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Fed lends $85 billion to AIG

The Federal Reserve Board announced late Tuesday it would authorize the Federal Reserve Bank of New York to lend $85 billion to the American International Group (AIG) to save the insurance giant from failure.

The bailout is necessary: The ramifications of an AIG failure would be considerably more harmful to the economy than the $85 billion bailout pricetag, Fed officials say.

"The Board determined that, in current circumstances, a disorderly failure of AIG could add to already significant levels of financial market fragility and lead to substantially higher borrowing costs, reduced household wealth, and materially weaker economic performance," according to a Tuesday night Fed statement. "The purpose of this liquidity facility is to assist AIG in meeting its obligations as they come due. This loan will facilitate a process under which AIG will sell certain of its businesses in an orderly manner, with the least possible disruption to the overall economy."

Under the plan, the federal government receives a 79.9% equity interest in AIG, including "all assets of AIG and of its primary non-regulated subsidiaries." The bailout plan has a 24-month term that will accrue interest. "AIG will be permitted to draw up to $85 billion under the facility," a Fed statement said Tuesday night.

The AIG board of directors expressed both relief and optimism after the Fed's $85 billion announcement Tuesday. With the federal help, AIG's status will return to full liquidity, according to a Tuesday night AIG statement.

"We believe the loan, which is backed by profitable, well-capitalized operating subsidiaries with substantial value, will protect all AIG policyholders, address rating agency concerns and give AIG the time necessary to conduct asset sales on an orderly basis," according to the statement. "We expect that the proceeds of these sales will be sufficient to repay the loan in full and enable AIG's businesses to continue as substantial participants in their respective markets."

What's it mean to farmers? In addition to insurance policies and service, AIG provides loans and credit and investment services. With money invested in today's volatile grain markets, an AIG failure would have meant a flushing of the firm's money from the grain trade investment pool.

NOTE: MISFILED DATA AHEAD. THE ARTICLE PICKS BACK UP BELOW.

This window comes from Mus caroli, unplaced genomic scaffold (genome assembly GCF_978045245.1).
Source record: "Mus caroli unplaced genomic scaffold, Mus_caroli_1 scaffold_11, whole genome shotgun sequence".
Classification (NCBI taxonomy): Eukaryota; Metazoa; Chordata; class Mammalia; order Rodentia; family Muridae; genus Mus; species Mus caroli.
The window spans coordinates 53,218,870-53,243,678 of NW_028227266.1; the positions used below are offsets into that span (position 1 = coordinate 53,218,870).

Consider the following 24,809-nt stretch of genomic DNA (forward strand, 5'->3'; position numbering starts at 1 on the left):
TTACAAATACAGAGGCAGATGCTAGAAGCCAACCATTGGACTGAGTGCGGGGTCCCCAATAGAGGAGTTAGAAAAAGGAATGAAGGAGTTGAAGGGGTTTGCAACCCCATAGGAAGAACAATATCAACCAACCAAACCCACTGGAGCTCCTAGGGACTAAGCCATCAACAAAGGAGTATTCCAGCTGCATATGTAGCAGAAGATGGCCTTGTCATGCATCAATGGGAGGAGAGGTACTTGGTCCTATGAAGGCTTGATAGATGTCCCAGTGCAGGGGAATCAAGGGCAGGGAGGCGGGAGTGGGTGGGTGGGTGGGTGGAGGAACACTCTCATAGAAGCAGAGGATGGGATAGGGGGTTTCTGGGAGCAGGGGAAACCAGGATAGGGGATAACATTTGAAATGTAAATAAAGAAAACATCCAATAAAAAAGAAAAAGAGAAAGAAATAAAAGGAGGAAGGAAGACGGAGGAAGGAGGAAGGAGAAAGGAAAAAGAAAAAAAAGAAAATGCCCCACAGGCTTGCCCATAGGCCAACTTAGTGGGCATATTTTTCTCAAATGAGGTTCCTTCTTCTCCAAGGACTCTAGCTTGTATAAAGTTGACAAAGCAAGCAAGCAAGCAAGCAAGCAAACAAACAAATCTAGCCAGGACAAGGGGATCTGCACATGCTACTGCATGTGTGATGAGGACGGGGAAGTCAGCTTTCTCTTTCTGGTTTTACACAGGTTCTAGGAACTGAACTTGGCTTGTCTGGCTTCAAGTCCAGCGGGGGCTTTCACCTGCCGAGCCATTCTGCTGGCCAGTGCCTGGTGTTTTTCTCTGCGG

"Risk management, credit insurance and bonding play a large part of grain prices and basis. Unless things have changed, AIG is heavily involved," Agriculture Online Marketing Talk member Larry Weber said Tuesday prior to the Fed's AIG bailout announcement. "If they [go under], this won't be pretty. I don't think they realized how interconnected they were."

In the grain trade, officials took steps quickly to protect the marketplace from any losses directly tied to AIG's near-failure.

"CME Group took an emergency action today to facilitate the reduction of the positions of American International Group, Inc. (AIG) and its subsidiaries and to protect the orderly functioning of the market," according to a CME statement Wednesday morning. "The agreed-upon order permits the limited execution of block trades by AIG in certain CME and CBOT commodity futures products, including soybeans, soybean oil, corn, wheat, live cattle and lean hogs, for the purpose of liquidating a portion of AIG's open positions."

The AIG buyout will cause a release of the pressure in the grains, says floor trader and market analyst Vic Lespinasse, but that's not to say there's some instability surrounding AIG's previous holdings in the trade.

"All the turmoil in the financial markets seems to have subsided a bit overnight with the Fed agreeing to bail out AIG. This should take a lot of pressure off the grain market," Lespinasse says. "Of course, the situation is fluid and any change could cause a significant reaction in all the markets so traders need to be watchful."


The Federal Reserve Board announced late Tuesday it would authorize the Federal Reserve Bank of New York to lend $85 billion to the American International Group (AIG) to save the insurance giant from failure.

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